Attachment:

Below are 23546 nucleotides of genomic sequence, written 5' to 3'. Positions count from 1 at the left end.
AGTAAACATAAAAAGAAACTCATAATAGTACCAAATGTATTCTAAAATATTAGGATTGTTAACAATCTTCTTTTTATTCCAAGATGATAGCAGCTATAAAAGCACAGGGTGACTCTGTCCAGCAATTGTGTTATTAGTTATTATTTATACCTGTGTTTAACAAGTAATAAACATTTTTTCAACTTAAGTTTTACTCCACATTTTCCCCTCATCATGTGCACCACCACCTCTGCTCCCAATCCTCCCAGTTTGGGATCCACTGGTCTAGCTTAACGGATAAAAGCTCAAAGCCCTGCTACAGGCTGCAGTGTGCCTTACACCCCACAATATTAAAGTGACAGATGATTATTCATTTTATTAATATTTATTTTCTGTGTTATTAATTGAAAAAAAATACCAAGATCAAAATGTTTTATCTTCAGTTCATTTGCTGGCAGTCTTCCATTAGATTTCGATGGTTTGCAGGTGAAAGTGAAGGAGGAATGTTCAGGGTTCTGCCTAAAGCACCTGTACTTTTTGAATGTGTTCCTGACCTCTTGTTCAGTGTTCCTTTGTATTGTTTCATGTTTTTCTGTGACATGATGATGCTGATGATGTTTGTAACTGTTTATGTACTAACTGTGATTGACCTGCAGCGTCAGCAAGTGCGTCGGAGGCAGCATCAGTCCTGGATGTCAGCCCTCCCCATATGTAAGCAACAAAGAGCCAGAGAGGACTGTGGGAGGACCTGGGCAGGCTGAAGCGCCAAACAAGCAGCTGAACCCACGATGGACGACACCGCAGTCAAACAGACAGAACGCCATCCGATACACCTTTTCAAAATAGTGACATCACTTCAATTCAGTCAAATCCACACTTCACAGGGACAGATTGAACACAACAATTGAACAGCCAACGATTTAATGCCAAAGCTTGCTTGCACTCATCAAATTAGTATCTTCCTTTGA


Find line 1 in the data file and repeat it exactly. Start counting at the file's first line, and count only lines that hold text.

Below are 23546 nucleotides of genomic sequence, written 5' to 3'. Positions count from 1 at the left end.